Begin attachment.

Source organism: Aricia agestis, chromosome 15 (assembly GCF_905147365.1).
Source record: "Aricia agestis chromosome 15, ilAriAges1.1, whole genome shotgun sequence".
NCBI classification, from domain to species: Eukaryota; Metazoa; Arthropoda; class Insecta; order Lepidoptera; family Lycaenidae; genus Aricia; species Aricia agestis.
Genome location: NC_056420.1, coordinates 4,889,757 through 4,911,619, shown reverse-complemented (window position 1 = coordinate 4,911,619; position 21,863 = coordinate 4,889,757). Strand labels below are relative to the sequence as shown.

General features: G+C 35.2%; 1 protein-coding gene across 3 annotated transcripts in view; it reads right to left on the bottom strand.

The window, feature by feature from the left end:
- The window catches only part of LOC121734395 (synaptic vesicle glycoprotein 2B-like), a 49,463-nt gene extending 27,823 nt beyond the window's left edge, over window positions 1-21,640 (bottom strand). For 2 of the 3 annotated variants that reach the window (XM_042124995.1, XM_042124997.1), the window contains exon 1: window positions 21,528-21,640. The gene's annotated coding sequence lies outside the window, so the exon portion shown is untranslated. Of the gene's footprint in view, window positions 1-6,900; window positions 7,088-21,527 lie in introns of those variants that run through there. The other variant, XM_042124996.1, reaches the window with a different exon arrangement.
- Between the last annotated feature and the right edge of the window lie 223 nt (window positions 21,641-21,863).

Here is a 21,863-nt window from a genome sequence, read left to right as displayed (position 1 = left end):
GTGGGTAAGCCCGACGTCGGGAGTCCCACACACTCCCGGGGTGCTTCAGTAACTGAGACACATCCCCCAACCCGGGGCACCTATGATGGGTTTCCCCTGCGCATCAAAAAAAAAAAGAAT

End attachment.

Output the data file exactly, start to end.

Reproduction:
Source organism: Aricia agestis, chromosome 15 (assembly GCF_905147365.1).
Source record: "Aricia agestis chromosome 15, ilAriAges1.1, whole genome shotgun sequence".
NCBI classification, from domain to species: Eukaryota; Metazoa; Arthropoda; class Insecta; order Lepidoptera; family Lycaenidae; genus Aricia; species Aricia agestis.
Genome location: NC_056420.1, coordinates 4,889,757 through 4,911,619, shown reverse-complemented (window position 1 = coordinate 4,911,619; position 21,863 = coordinate 4,889,757). Strand labels below are relative to the sequence as shown.

General features: G+C 35.2%; 1 protein-coding gene across 3 annotated transcripts in view; it reads right to left on the bottom strand.

The window, feature by feature from the left end:
- The window catches only part of LOC121734395 (synaptic vesicle glycoprotein 2B-like), a 49,463-nt gene extending 27,823 nt beyond the window's left edge, over window positions 1-21,640 (bottom strand). For 2 of the 3 annotated variants that reach the window (XM_042124995.1, XM_042124997.1), the window contains exon 1: window positions 21,528-21,640. The gene's annotated coding sequence lies outside the window, so the exon portion shown is untranslated. Of the gene's footprint in view, window positions 1-6,900; window positions 7,088-21,527 lie in introns of those variants that run through there. The other variant, XM_042124996.1, reaches the window with a different exon arrangement.
- Between the last annotated feature and the right edge of the window lie 223 nt (window positions 21,641-21,863).

Here is a 21,863-nt window from a genome sequence, read left to right as displayed (position 1 = left end):
GTGGGTAAGCCCGACGTCGGGAGTCCCACACACTCCCGGGGTGCTTCAGTAACTGAGACACATCCCCCAACCCGGGGCACCTATGATGGGTTTCCCCTGCGCATCAAAAAAAAAAAGAAT